SIX SIGMA TOOLS
Projects, both planned and unplanned, can get out of hand, producing undesired or no results after waste of huge resources and time unless they are monitored accurately with the appropriate tools.
The pitfalls of not using Six Sigma tools are extremely complex in nature. It becomes impossible to manage the quantum of data in a systematic way that facilitates pragmatic analysis as desired by the project goals.
If you look at it from another angle, which is from the administrative side, pressures like time, lets-see-next-time from management and project cost overruns can help things grow out of hand.
Six Sigma Tools: Three Distinct Groups
Six Sigma tools can be broadly categorized into three groups as per their utility and nature:
- Statistical tools
- Software tools
- Judgmental tools
Even though software tools are based on statistics, there is not much difference between them and statistical tools in Six Sigma as they just differ in they way they are made use of. The third one, the judgmental tools, are entirely distinct from the other two, and draw significance by way of aiding decision-making throughout the project phases.
The first one under this head, CPM (Critical Path Method), is not exactly a dedicated Six Sigma statistical tool but it still finds its way owing to its ability to contribute to project management. Working under pressure and concurrently running several projects requires a timetable to be put in place. Enumerating the defined critical events on the path you can predict the key dates you cross each hurdles and completion date. Key events are typically break down structures of projects. CPM is basically a planning tool.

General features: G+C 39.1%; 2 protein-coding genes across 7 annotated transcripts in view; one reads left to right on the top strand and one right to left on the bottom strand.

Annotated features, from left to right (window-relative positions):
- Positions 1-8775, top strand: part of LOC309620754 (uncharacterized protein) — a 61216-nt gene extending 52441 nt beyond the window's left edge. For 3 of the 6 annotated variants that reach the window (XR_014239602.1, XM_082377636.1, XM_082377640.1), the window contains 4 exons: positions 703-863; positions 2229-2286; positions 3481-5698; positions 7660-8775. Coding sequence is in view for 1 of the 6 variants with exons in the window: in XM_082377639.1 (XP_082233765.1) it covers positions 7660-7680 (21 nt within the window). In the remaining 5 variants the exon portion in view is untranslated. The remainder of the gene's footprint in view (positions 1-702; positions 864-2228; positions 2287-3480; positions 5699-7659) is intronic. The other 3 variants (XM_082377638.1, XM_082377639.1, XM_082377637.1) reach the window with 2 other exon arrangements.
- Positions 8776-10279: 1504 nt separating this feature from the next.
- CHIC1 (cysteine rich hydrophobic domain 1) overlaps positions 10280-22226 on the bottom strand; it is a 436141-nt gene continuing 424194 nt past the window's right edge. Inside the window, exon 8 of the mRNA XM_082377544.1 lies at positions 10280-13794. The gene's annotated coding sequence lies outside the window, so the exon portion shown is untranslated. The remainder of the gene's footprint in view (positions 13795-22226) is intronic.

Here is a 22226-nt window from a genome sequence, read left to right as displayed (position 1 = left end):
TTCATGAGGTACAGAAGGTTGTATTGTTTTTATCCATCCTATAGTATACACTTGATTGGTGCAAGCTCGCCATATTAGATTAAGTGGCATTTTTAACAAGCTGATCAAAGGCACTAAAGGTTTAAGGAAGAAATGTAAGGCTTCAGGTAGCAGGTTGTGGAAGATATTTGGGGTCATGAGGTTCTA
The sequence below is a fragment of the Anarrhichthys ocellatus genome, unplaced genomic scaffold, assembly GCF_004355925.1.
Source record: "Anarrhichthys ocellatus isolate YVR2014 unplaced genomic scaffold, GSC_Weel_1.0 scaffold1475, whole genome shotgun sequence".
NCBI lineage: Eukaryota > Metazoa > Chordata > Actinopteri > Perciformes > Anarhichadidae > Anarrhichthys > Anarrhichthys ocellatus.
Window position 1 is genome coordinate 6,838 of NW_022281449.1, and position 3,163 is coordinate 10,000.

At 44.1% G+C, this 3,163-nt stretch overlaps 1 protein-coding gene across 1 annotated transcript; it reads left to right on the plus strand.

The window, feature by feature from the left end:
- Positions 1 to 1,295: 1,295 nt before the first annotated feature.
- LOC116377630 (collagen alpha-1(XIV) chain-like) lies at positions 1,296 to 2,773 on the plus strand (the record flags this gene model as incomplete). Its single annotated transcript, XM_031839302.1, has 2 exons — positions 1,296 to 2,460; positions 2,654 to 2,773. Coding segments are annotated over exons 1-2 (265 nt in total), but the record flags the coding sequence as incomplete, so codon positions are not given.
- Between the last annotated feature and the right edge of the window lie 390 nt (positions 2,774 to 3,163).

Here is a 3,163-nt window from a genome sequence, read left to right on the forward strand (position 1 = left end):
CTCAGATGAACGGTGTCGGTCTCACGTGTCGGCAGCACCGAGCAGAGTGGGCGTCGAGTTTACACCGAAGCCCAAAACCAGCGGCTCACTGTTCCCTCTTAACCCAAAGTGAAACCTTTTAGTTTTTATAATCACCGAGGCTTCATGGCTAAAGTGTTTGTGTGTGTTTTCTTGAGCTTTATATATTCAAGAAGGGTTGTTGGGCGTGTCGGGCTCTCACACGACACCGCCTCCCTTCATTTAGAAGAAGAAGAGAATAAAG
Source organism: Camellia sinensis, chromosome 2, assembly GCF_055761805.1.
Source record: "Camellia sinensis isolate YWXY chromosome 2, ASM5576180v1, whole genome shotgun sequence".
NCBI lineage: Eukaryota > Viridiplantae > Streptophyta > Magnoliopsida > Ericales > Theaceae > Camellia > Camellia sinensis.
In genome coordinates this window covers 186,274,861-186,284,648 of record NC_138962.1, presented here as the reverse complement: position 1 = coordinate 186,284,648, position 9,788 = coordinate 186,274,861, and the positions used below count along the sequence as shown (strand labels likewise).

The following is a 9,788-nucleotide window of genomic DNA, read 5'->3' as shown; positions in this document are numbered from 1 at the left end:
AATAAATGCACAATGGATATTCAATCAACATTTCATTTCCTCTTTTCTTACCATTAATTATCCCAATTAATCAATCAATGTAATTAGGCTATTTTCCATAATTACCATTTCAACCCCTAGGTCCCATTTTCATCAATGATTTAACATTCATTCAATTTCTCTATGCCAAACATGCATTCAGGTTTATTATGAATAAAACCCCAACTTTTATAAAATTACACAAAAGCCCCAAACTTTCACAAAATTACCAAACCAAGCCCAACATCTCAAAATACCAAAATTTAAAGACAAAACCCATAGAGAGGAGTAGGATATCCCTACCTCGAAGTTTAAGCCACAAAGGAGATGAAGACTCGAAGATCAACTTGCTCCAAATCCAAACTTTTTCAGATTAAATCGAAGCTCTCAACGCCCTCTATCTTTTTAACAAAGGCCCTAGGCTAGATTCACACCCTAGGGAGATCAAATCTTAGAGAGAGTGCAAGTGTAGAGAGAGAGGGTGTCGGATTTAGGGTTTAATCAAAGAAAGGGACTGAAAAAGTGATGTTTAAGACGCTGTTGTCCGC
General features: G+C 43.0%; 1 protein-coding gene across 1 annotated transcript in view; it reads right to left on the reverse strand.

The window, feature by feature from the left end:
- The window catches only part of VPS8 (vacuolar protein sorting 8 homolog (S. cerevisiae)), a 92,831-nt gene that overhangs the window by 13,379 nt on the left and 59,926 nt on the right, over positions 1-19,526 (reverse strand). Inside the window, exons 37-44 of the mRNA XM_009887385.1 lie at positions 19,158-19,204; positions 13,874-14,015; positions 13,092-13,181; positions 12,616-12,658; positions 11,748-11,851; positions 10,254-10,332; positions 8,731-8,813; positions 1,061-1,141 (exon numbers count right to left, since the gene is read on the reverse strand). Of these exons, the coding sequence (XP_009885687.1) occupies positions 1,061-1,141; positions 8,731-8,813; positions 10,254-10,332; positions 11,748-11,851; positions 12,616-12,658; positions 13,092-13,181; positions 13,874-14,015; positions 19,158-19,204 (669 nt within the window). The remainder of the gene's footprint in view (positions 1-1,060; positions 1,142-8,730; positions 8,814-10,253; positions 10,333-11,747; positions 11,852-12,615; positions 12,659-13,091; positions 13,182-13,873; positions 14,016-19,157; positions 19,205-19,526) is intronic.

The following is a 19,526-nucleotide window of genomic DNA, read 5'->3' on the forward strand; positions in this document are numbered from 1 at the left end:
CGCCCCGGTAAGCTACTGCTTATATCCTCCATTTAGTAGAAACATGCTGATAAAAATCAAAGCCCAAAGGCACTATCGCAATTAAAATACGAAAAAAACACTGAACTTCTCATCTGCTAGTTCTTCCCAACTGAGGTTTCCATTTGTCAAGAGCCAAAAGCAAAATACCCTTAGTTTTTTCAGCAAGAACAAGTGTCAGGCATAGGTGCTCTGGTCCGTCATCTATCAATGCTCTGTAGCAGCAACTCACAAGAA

The next set of tools can be sub-grouped as analytical tools which aid decision making. For example, the FMEA, Failure Modes and Effects Analysis, helps anticipate problems through analytical interpretations.
Translate vague remarks by customer into measurable functional requirements toning up the ability of the team to design and deliver results that satisfy customers. VOC Requirements Translation and Kano Analysis suffice here. There are tools in this segment to deal with customer data like Customer Segmentation and VOC Data Collection etc.
The Ishikawa Root Cause Analysis Diagram (Fishbone diagram,) is handy to look at reasons for initial problems at a Six Sigma initiative, identify data collection areas and more importantly, to answer why projects are off track and not producing results.
There are several other tools falling into this category, such as the Thought Map Regulation Diagram, Brain Storming & Affinity Group Tool etc. For more complex and non-linear problems, it is not advisable to depend on the Cause and Effect Fishbone Diagram, which is more suited for linear complications. Then there is the Thought Map Relations Diagram for handling complex non-linear issues.
But by far, Brainstorming is still the more dependable final tool for analyzing the data.
Software tools do not just speed up things, but also eliminate errors from the analytical stage. Most popular ones in the category are available as Spreadsheet applications. However, notable ones are:
- The RapAnalyst which simplifies DOE and many predictive modeling activities in data mining
- There are total packages like MiniTab, SixNet Intelligence for enterprise-wide deployment
- The simplest hand tool is the Six Sigma calculator